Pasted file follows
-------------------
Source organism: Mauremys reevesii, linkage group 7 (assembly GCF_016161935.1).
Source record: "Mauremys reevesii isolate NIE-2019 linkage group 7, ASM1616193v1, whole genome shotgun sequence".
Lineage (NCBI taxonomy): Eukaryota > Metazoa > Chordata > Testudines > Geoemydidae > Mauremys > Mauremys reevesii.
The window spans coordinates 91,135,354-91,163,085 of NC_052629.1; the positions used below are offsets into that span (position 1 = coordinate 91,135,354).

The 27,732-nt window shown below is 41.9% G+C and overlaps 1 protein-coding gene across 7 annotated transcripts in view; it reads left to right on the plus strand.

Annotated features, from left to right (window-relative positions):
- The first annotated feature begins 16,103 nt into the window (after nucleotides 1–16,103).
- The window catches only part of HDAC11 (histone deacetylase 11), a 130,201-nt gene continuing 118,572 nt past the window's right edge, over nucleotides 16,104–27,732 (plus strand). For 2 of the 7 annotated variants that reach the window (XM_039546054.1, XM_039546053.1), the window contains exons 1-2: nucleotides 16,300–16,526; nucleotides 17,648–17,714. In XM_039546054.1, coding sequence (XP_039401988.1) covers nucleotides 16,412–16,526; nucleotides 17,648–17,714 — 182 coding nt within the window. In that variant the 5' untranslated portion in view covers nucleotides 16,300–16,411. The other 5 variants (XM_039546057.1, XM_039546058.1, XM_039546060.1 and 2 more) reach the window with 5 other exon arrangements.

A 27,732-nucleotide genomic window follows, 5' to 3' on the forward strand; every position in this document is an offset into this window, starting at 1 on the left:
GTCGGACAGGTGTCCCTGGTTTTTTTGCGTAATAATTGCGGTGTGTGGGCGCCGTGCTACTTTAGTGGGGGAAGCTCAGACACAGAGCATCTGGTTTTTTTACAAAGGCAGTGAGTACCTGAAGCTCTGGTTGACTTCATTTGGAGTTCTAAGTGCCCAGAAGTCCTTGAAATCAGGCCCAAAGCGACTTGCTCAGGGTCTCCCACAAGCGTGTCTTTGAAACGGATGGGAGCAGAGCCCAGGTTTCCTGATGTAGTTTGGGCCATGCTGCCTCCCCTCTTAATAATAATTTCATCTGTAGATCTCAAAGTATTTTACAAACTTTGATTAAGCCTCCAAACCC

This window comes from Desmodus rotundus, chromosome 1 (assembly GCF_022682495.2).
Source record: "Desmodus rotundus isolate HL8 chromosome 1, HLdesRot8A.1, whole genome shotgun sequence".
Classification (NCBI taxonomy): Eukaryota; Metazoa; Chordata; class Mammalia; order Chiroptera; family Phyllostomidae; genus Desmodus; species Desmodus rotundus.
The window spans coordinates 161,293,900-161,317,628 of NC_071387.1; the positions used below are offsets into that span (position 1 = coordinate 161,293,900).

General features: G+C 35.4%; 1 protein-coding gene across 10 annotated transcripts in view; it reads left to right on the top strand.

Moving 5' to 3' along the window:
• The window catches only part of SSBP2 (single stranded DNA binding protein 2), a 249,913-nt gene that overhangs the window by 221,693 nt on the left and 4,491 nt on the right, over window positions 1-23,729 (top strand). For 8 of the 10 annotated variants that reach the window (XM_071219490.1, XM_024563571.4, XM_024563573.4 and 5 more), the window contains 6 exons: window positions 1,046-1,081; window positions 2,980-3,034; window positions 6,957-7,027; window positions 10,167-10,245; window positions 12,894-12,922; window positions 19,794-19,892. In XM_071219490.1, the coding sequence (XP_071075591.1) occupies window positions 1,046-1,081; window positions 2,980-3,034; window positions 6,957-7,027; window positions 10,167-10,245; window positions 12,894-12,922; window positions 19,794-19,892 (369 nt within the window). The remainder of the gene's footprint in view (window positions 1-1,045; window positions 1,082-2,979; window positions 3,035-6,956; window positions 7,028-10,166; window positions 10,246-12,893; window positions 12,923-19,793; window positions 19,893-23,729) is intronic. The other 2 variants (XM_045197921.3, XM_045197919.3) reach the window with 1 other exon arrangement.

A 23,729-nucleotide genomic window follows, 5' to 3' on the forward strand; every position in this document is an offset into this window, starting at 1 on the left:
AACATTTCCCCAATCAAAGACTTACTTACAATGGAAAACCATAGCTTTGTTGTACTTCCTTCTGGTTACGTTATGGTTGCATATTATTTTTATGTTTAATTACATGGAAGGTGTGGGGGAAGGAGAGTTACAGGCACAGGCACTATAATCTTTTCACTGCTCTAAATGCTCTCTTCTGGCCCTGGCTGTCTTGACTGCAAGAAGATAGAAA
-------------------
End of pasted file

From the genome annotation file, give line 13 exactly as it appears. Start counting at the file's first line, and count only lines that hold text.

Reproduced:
Classification (NCBI taxonomy): Eukaryota; Metazoa; Chordata; class Mammalia; order Chiroptera; family Phyllostomidae; genus Desmodus; species Desmodus rotundus.